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Tofu - seriously

At Perennial 1800 N. Lincoln chef Ryan Poli's sesame-crusted tofu sometimes outsells beef menu.<br>

At Perennial, 1800 N. Lincoln, chef Ryan Poli's sesame-crusted tofu sometimes outsells the beef on the menu.

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Recently, many common shopping basket items have been upgraded from commodity to premium status. Grocery store eggs are now being passed over for a fresh dozen from the farmers market. Pork from small, heritage breeds is gaining preference over meat raised in corporate feed lots. Anything "local" gets star treatment on restaurant menus. Now, it's tofu's time.

Fresh, hand-crafted soybean curd from local producers is gaining the attention of Chicago chefs who are discovering that tofu is so much more than a punchline.

This may prove an uphill struggle, however. For many of us, tofu still is a joke of a foodstuff, a hippie trend - like wearing fringed jackets or smoking pot - that simply will not go away.Beyond Tofurky

The smirking attitude toward tofu might be traceable to novelty products like Tofurky, a soybean loaf shaped into something resembling a small, legless, wingless turkey.

Tofurkey is actually a kind of encased tofu sausage that comes in a roundish ball. When ready for the oven, it looks like Al Capp's imaginary schmoo, the fictional spherical animal that loved to be eaten.

Dan Tucker, chef de cuisine at SushiSamba in River North, feels that diners dis tofu, in part, because of "our culture's tendency to marginalize vegetarians" and "the food industry's tendency to take something and turn it into a pale reflection of what it is not, rather than celebrating it for what it is."

Tofurky seems to appeal not to those who dislike meat, but rather to those who sadly yearn for it. Trying to make tofu emulate meat may yield less than happy results.

Why not let tofu shine for what it is: a low-fat, high-protein, zero-cholesterol vegetable product offering intriguing textural variation and the ability to absorb flavors like a sponge (and bringing to table about the same amount of flavor)-

Chef Alex Cheswick of May Street Market in West Town considers tofu analogous to fish.

"You have to treat it carefully," Cheswick cautions.

His creation: Silky-soft tofu wrapped in eggplant and drizzled with a glaze made from Mexican tamarind candy, a sweet balance to the potential bitterness of the eggplant.

A veteran of Le Francais and Tru, Cheswick prefers the smoother, "fine-dining feel" of soft tofu from Chicago's Phoenix Bean.Small-batch producers

Phoenix Bean, 5438 N. Broadway in Andersonville, is headed by Jenny Yang, who bought the nearly 30-year-old company after she'd been a customer for some years. She discovered it, she says, while walking by and realizing, "This place smells really good."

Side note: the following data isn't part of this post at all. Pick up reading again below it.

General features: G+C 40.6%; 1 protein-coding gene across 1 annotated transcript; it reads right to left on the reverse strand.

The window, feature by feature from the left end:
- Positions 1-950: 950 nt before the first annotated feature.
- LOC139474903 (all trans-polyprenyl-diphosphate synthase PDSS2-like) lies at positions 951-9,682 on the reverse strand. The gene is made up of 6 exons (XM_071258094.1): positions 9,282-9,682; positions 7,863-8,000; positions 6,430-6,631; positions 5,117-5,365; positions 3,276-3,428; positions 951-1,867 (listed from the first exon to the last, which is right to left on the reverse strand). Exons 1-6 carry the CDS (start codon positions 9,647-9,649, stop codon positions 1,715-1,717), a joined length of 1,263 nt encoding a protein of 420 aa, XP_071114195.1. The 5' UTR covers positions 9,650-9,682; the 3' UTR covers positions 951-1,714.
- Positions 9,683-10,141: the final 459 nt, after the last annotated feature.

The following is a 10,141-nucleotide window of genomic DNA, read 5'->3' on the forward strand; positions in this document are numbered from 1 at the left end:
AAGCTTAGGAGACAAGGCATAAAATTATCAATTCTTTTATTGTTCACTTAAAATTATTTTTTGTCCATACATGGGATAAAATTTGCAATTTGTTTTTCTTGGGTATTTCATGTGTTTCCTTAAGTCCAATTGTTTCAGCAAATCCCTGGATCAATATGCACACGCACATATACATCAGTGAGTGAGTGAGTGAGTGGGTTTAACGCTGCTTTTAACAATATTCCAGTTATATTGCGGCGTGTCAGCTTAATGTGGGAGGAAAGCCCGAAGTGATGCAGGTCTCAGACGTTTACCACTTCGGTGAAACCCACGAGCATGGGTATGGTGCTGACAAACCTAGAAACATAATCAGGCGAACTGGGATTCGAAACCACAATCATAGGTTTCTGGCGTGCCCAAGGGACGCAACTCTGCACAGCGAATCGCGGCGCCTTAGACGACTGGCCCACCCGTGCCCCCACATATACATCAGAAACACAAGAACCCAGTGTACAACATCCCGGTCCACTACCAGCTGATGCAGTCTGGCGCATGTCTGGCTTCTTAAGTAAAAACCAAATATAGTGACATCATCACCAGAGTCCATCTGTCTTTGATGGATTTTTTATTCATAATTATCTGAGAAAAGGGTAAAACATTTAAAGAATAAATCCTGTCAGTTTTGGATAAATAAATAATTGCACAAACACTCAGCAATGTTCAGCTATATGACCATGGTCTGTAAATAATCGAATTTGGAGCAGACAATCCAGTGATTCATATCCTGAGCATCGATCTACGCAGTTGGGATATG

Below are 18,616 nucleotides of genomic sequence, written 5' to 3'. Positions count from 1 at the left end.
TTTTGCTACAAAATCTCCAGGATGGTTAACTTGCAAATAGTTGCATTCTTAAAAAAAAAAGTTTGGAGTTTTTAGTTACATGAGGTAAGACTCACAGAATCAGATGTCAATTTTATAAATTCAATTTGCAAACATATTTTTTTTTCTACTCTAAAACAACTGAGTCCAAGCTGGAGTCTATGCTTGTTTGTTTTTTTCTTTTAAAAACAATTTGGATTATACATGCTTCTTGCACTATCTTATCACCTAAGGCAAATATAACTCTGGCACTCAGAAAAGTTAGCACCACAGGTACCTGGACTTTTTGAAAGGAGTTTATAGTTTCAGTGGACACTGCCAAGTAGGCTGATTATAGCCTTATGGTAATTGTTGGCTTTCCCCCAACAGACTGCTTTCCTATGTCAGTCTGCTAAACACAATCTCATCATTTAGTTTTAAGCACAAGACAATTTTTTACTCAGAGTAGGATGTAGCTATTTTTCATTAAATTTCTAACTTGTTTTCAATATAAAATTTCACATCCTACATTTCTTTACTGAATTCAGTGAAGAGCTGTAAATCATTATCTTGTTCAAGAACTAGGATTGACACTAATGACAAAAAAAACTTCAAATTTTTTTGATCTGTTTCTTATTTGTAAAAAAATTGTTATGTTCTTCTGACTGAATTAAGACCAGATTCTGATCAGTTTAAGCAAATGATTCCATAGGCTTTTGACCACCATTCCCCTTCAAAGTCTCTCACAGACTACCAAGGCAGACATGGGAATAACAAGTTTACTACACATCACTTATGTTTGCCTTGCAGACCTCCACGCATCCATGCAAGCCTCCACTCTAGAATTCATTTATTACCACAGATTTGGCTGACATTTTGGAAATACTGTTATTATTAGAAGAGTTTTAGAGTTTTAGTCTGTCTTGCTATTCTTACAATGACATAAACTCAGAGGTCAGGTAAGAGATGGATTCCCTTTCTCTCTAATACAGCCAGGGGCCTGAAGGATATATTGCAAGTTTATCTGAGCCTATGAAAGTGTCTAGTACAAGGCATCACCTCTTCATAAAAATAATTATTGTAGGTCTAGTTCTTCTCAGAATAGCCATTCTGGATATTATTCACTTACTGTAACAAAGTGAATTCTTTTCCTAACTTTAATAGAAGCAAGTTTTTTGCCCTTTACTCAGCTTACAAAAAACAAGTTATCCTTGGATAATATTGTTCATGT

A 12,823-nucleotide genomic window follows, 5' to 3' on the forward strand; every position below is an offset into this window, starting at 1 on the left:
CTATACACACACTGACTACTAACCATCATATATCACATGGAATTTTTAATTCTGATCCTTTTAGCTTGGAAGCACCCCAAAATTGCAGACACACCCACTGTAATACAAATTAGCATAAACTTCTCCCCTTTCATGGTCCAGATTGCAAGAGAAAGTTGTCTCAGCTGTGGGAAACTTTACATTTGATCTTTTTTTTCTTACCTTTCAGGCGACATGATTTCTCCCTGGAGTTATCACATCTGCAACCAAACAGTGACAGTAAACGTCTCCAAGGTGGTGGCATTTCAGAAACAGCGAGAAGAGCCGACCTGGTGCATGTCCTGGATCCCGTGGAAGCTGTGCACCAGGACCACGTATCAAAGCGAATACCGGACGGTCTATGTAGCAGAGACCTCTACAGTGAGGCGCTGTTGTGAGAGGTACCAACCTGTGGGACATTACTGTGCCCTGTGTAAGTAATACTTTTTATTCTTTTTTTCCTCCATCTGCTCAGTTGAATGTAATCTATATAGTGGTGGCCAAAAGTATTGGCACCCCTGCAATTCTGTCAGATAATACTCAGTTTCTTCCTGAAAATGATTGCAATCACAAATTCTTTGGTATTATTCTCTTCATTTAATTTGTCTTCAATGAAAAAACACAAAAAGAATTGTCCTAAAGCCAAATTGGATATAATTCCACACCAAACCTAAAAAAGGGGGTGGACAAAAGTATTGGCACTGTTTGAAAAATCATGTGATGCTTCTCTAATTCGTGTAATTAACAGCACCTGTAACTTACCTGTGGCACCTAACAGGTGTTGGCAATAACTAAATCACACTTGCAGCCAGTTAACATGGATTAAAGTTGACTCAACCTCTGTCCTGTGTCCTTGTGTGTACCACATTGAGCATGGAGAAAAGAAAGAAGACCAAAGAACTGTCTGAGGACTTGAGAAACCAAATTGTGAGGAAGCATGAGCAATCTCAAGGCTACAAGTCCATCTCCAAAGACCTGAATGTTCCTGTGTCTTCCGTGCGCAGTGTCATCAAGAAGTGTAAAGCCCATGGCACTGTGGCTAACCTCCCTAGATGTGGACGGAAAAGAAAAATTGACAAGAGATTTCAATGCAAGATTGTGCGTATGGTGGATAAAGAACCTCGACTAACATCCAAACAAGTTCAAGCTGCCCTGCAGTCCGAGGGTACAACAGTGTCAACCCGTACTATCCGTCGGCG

Yang delivers fresh tofu seven days a week to many Chinatown restaurants, including Lao Sze Chuan and Phoenix, where chefs understand that there is a significant taste advantage with fresh tofu.

Tofu "is a vegetable product, so it has to be fresh because the flavors get dull over time," Yang says.

When shopping for tofu, she recommends avoiding tubs of tofu that contain clouded water - a sure sign of old tofu.

While Phoenix Bean is a relatively small producer of tofu, Tiny Greens is even smaller, a fact that owner Bill Bagby feels is a definite advantage.

In his small-batch operation, "You have the opportunity to see, smell and taste every single block of tofu and catch anything that's the slightest bit off," Bagby says.

Of course, there's a price attached to that kind of quality control: Tiny Greens tofu sells at Green City Market and other farmers markets for more than twice as much as more commercially available tofu.Tofu bacon- Not so much

Ryan Poli, chef at Perennial in Lincoln Park, says the relatively high cost of Tiny Greens tofu is worth it because it has "good texture and hand-crafted quality."

Poli also has an excellent working relationship with Bagby, who Poli says provides "education for Perennial's servers, who in turn provide education to guests."

"Not in a pretentious way, but when people ask, we can tell them it's local, it's organic, it's sustainable," Poli says.

The challenge of cooking with tofu, according to Poli, is that "it doesn't really taste like anything," but he has made it his personal goal "to make it taste like something."

Perennial currently offers sesame-crusted tofu served with a pickled carrot and cucumber salad, edamame puree, basil seeds and yuzu, a dish that plays off the firm exterior and creamy interior of the Tiny Greens tofu.

Still, there are limits. Poli says he tried making a smoky bacon-type of tofu, but it just didn't work; the tofu became tough and rubbery.

"Tofu," Poli concludes, "wanted nothing to do with becoming bacon."

David Hammond is an Oak Park free-lance writer.



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